There is another supportive explanation based on the fact that the speed of light always remains constant and it can not be boosted any further. One consequence of the fixed speed of light is that we can not observe any object farther than about 15 billion light-years away from Earth. Even if there are more galaxies beyond that distance, light from them would not have the time to reach us.

Additional reading:
Olbers’ paradox (Wikipedia)

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What would happen if Earth passed through a comet’s tail?

Nothing, except that we would witness a breath-taking aerial fireworks display. The meteoritic dust in the comet’s tail would be burned up by the air’s friction, just as meteors are consumed and become what is commonly (and erroneously) known as shooting stars when they enter our atmosphere.

Moreover, while we tend to ridicule the ancients who considered comets omens of death and destruction, we should remember that the twentieth century had a same scare, too. On May 18, 1910, the head of the famed Halley’s Comet was scheduled to pass between the Earth and the Sun. Newspapers caused widespread apprehension by announcing that the tail contained a poisonous gas–cyanogens.

Comet pills label

A worldwide scare ensued and quite a few quacks has a field day. They encashed on the panic by selling comet pills, which according to their phony claim, would safeguard people from the ill-effects of the supposedly toxic gas. The long-awaited day arrived but nothing happened. In fact, no one saw the head of the comet against the Sun, although some reported the comet’s tail was faintly visible. The Earth had passed through the tail of Halley’s Comet, with all living beings remaining as safe and sound as they were before.

Additional reading:
Comet tail (Wikipedia)

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What is ‘Grandfather Paradox’ concerning time travel and how can it be resolved?

The paradox manifests itself when you stretch Einstein’s general theory of relativity to its extreme limit. The theory, in principle, allows you to go back in time and visit the past. All you need to do is to take a trip through what is called wormhole, a theoretical tunnel that connects one part of the universe with another. You would emerge in a different space-time, having accomplished time travel to an event in your own past.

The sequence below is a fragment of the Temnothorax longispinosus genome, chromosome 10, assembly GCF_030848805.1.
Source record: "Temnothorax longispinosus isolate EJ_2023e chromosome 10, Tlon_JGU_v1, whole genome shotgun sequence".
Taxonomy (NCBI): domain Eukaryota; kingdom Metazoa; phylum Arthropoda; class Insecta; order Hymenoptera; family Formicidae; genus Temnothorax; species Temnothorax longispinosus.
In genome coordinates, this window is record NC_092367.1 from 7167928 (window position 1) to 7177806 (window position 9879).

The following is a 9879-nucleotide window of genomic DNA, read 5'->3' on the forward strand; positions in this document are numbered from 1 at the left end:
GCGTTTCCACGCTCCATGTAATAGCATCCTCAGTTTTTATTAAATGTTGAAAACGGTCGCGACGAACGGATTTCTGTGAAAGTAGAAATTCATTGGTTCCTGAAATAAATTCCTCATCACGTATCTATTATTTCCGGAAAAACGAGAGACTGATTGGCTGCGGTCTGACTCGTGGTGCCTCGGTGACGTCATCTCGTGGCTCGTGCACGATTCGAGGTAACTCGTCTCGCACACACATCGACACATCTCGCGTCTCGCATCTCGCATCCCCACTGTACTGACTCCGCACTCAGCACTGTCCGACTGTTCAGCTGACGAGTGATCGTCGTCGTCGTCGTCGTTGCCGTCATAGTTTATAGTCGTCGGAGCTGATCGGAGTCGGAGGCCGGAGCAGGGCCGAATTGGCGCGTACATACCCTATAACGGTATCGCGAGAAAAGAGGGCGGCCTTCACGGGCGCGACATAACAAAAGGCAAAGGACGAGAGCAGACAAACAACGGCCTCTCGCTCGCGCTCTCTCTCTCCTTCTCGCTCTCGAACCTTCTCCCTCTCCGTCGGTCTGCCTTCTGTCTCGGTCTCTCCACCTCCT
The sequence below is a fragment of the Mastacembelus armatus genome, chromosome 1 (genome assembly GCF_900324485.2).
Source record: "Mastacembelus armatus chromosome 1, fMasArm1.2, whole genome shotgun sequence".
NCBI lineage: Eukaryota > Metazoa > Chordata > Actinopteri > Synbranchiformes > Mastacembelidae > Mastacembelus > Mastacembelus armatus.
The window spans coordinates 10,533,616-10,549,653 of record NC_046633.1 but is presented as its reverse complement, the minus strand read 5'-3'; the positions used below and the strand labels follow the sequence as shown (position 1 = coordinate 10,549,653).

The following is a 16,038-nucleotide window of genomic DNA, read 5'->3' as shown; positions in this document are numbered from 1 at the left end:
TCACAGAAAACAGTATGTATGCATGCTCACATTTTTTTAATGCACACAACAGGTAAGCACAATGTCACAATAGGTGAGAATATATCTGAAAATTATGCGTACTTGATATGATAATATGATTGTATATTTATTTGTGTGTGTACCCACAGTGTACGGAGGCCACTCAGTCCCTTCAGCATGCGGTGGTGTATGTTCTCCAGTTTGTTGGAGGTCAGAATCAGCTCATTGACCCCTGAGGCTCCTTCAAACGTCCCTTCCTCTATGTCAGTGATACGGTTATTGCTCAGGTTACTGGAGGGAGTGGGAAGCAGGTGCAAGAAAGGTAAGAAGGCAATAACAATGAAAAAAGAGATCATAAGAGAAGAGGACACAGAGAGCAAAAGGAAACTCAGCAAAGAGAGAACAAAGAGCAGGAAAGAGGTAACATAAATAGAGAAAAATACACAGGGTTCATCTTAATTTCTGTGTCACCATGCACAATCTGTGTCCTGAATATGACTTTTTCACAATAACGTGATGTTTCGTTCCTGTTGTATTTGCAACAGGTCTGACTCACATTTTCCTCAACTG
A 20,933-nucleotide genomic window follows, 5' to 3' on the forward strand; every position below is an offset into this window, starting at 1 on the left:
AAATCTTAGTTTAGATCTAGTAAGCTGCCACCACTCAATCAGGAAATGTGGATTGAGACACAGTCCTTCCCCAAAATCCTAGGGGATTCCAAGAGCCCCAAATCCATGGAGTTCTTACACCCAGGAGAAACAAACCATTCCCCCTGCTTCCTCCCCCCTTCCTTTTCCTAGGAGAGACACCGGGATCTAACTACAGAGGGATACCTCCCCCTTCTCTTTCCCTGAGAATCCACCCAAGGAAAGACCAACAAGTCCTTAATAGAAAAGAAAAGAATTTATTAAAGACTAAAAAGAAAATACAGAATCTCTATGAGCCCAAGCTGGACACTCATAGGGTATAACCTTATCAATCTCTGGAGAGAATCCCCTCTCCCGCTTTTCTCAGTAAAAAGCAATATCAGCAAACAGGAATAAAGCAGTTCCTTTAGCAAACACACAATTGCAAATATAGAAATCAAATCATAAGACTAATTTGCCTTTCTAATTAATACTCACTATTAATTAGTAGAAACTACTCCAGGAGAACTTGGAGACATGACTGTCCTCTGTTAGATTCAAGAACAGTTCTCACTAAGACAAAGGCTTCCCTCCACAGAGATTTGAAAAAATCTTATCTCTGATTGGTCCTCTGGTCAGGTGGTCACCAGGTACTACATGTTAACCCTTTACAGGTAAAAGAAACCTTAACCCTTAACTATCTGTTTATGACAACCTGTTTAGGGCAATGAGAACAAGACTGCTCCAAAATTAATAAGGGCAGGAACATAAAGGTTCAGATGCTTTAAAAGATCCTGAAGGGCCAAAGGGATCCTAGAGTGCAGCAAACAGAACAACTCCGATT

Consider our nearest galactic star Alpha Centauri which is 4.2 light-years away. A light beam takes that much time to reach it when traveling through ordinary space, but you could beat a light beam by taking a shortcut through a wormhole. (See diagram.) You start your journey in the year 2012 and emerge at Alpha Centauri in 1912 instead. Now for the paradox that defies logic: What if you travel much further backwards and accidentally kill your grandfather, thereby preventing yourself from ever being born on the first place? If you were never born, you could never go back in time, and so you could not kill your grandfather.

This paradox is so potent that scientists are unable to offer any rational solution. However, science fiction writers, having more inventive minds and greater freedom of imagination, have a way of circumventing such conundrums. They say that after traveling through the wormhole you emerge in a new universe where you can not encounter your grandfather — so never have a chance to gun him down. Period.

Additional reading:
Grandfather paradox (Wikipedia)

Below is a video explaining the paradox. Note that HBA is not affiliated with creator(s) of this video.